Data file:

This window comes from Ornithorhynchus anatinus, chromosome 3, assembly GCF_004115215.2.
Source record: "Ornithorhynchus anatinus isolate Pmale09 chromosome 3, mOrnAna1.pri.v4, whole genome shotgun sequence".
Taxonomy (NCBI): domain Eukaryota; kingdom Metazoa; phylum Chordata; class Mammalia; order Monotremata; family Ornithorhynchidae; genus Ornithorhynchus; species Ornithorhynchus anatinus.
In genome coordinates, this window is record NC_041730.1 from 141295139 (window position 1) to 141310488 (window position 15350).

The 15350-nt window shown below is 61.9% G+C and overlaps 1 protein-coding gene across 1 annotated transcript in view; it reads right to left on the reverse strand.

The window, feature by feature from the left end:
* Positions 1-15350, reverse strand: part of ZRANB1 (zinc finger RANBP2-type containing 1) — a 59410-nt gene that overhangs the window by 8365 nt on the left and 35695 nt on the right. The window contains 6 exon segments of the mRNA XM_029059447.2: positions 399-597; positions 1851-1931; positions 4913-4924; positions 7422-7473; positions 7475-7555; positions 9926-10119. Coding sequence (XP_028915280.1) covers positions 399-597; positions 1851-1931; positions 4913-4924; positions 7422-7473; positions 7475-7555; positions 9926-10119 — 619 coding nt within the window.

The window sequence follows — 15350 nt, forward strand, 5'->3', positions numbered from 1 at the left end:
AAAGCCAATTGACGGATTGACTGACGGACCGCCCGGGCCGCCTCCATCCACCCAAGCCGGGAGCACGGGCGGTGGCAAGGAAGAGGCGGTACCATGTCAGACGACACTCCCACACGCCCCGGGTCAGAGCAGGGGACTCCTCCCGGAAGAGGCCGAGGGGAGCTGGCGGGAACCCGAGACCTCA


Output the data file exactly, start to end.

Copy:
This window comes from Ornithorhynchus anatinus, chromosome 3, assembly GCF_004115215.2.
Source record: "Ornithorhynchus anatinus isolate Pmale09 chromosome 3, mOrnAna1.pri.v4, whole genome shotgun sequence".
Taxonomy (NCBI): domain Eukaryota; kingdom Metazoa; phylum Chordata; class Mammalia; order Monotremata; family Ornithorhynchidae; genus Ornithorhynchus; species Ornithorhynchus anatinus.
In genome coordinates, this window is record NC_041730.1 from 141295139 (window position 1) to 141310488 (window position 15350).

The 15350-nt window shown below is 61.9% G+C and overlaps 1 protein-coding gene across 1 annotated transcript in view; it reads right to left on the reverse strand.

The window, feature by feature from the left end:
* Positions 1-15350, reverse strand: part of ZRANB1 (zinc finger RANBP2-type containing 1) — a 59410-nt gene that overhangs the window by 8365 nt on the left and 35695 nt on the right. The window contains 6 exon segments of the mRNA XM_029059447.2: positions 399-597; positions 1851-1931; positions 4913-4924; positions 7422-7473; positions 7475-7555; positions 9926-10119. Coding sequence (XP_028915280.1) covers positions 399-597; positions 1851-1931; positions 4913-4924; positions 7422-7473; positions 7475-7555; positions 9926-10119 — 619 coding nt within the window.

The window sequence follows — 15350 nt, forward strand, 5'->3', positions numbered from 1 at the left end:
AAAGCCAATTGACGGATTGACTGACGGACCGCCCGGGCCGCCTCCATCCACCCAAGCCGGGAGCACGGGCGGTGGCAAGGAAGAGGCGGTACCATGTCAGACGACACTCCCACACGCCCCGGGTCAGAGCAGGGGACTCCTCCCGGAAGAGGCCGAGGGGAGCTGGCGGGAACCCGAGACCTCA